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Discussion Starter #1
My daughter is 7 years old (in Primary 3) and was shocked to see some of the homework she was given here is a few questions for you :)

WORK OUT HOW MANY GOLD COINS EACH PIRATE HAS.

I have between 20 and 30 coins
If i share them among 10 people
I will have 6 coins left.


I have between 10 and 20 coins
if i share them between 2 people
i will have 1 coin left
if i share them among 5 people
i will have 1 coin left


I have between 1 and 20 coins
if i share them among 4 people
i will have 3 coins left
if i share them among 5 people
i will have 4 coins left


Do you think the schools are expecting a bit much from a 7 year old?
 

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These questions only actually make any sense if the word "equally" is used with the word "share" - otherwise they are unanswerable I think.....

I suspect they mean that.

For example - Q1 is simple if it's "share equally", and the answer is 26. Without the word "equally" the answer could be any number between 20-30.

So yes, I think they are a bit tough for a 7 year old since that isn't a clear question.

(Even assuming the equal part they are also a bit tricky!)
 

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As we got older tho we tend to over complicate things - so when you're that age you can see them for the simple maths that they are.

I look back at some of my school books and wonder how the heck I managed to answer them - I think we forget the innocence of children can very often help them make a much clear decision.

This may also be utter codswopple if you're 7 year old is struggling with them :)
 

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Discussion Starter #4
See i think the answer to q1 is 2 , she cant give the pirates 3 coins each because she will be left with no coins, 3x10 =30

if you take the 6 away from 30 leaving you with 24, then divide by the ten pirate leaves 2.4 coins each but it states that the pirates need coins so i think you need to round it off to 2 coins each.
 

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Depends if you think the question means you are the pirate, or if the pirates are the ones who get the coins........

I assumed that you are the pirate so was answering as in how many coins do you start with.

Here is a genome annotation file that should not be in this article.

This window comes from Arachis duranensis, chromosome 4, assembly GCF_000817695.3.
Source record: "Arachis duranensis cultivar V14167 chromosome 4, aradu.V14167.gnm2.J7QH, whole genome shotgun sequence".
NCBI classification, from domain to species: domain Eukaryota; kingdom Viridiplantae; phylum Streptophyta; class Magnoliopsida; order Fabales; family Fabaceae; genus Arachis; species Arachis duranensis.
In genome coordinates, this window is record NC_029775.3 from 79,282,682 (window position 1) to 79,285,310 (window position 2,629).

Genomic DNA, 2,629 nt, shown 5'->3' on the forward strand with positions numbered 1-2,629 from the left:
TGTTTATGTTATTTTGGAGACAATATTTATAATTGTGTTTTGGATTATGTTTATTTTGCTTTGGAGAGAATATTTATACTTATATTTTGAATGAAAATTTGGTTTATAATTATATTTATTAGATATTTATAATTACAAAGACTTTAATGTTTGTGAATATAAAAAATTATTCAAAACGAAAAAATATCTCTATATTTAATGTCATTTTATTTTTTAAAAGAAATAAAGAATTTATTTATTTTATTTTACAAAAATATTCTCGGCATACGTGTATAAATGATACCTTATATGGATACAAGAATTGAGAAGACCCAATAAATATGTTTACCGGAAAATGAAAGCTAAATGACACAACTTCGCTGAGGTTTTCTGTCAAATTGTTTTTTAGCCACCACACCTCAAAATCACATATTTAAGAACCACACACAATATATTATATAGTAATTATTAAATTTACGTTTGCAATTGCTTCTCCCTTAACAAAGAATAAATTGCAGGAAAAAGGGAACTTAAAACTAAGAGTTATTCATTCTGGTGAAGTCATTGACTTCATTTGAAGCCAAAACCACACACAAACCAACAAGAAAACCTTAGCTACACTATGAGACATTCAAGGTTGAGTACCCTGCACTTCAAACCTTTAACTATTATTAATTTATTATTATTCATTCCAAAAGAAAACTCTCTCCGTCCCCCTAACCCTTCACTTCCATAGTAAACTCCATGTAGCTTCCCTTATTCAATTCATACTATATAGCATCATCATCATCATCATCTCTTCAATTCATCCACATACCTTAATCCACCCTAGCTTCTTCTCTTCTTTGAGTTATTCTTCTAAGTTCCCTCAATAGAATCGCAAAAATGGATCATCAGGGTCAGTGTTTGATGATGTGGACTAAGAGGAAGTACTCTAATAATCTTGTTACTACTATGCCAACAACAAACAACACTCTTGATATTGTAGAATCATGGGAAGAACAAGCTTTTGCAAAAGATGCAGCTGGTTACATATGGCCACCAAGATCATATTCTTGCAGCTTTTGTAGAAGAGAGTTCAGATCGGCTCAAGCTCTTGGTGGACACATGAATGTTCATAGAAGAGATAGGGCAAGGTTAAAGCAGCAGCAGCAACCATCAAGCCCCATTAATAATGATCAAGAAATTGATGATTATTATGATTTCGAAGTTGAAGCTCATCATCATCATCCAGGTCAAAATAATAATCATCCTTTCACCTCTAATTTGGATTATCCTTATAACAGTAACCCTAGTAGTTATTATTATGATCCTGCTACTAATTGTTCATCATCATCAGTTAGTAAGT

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1) 26, 2) 11 and 3) 19 ? Or the ultimate aim is for all three pirates to wind up with the same figure, and we've all read the question incorrectly...?

If not, please have a 7-year-old explain.... :lol:
 

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I took some questions from a GCSE maths test the other day off the BBC website and I found those much easier than the ones above for a 7 year old.
@Andy146 - oh dear, please re-read - she starts off with between 20 and 30. Answer = 26, 10 x 2 = 20, has 6 coins left.
Please stay behind after the bell for extra lessons.
 

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1) 26, 2) 11 and 3) 19 ? Or the ultimate aim is for all three pirates to wind up with the same figure, and we've all read the question incorrectly...?

If not, please have a 7-year-old explain.... :lol:
Your answers equate to how many coins she started with, not how many coins each pirate has which was the question, sorry you score 0 out of 3.:)

However, the question should be how many coins do i start of with otherwise its impossible to answer unless i'm joining the ranks of thickos too.
 

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Your answers equate to how many coins she started with, not how many coins each pirate has which was the question, sorry you score 0 out of 3.:)

However, the question should be how many coins do i start of with otherwise its impossible to answer unless i'm joining the ranks of thickos too.
Wrong. The question relates to "pirates" as in the owner of the coins in each of the 3 scenarios, not "pirates" as in the receivers of the shared out coins.

The bottom of the class is starting to look quite full...... :lol:
 
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I know it does kids good to do homework, but don't think it is fair to impose it on them @ such an early age - let 'em just be kids for a while :)
 

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Wrong. The question relates to "pirates" as in the owner of the coins in each of the 3 scenarios, not "pirates" as in the receivers of the shared out coins.

The bottom of the class is starting to look quite full...... :lol:
Oh dear, my brain hurts, just re-read and re-read and read again and only now just get it. I'm off to stand in the corner with a pointy hat with a big "D" written on it.
Give me the GCSE questions any time over this.

Pirates with gold coins - i thought they collected container ships nowadays.
A more relevant question should be submitted.
I'm an MP and have collected many gold coins out of spurious expense claims for which i broke no rules - but have since given these gold coins back even though i broke no rules - Q. do i still have a job?
 

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Discussion Starter #20
Speaking of pirates, Ross Kemp search for pirates is on sky1 on monday. :) looking forward to that.

Perhaps ross kemp can ask the pirates how many coins they have each :lol:
 
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